How important is social media for artists these days?

“Everyone just has their own way of moving and making it work. For me, I stay driven because making things is addictive. It’s like a drug.”

I think it’s both a gift and a curse. It depends on how you use it actually. Some people utilize it as a tool, which is the smart way. Some people just use it to waste some time. I’m very transparent where it comes to what I show on social media. I don’t put up unnecessary things. I use it to try to inspire others to do what they want even if it’s going to be difficult. I have to show people the real side, such as a post of myself sweating while painting a car. I think a lot of influencers only show their Rolexes and Ferraris but they don’t show how they got there. I think it’s important to let people understand that things do take time and work. I always believe that in doing that, I’m successfully inspiring a decent amount of people every single time.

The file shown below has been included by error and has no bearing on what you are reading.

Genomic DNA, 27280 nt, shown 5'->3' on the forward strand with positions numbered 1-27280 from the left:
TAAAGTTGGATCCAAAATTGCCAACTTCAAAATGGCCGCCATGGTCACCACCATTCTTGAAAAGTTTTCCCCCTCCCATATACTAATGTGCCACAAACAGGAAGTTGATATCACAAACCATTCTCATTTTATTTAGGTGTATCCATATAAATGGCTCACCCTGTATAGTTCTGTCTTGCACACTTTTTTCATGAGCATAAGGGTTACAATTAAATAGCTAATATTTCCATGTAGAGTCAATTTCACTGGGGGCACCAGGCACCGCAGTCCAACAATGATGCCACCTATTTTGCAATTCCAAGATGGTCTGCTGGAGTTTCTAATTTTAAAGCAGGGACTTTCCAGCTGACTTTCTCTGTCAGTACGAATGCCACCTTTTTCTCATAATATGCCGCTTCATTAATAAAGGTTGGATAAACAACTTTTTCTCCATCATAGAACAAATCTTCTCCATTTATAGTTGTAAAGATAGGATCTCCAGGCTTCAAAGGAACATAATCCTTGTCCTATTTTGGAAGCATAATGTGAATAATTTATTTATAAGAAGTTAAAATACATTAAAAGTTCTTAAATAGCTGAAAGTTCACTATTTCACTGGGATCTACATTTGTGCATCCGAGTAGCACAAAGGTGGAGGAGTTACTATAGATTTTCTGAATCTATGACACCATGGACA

Apart from your art, what else are you passionate about? How do you make it all work, giving time to everything that matters to you?
Being a dad and a husband, making time for friends and family, creating and making things. I don’t really know how we make it work. There’s always so much going on but some people are just built differently. Everyone just has their own way of moving and making it work. For me, I stay driven because making things is addictive. It’s like a drug. For a long time, I’ve been making things but it never got the same reaction, which sucks. But now, I’m in a position where everything I post on social media will possibly get a positive reaction. It makes me want to do more and push myself to create things on a daily basis.

Joshua Vides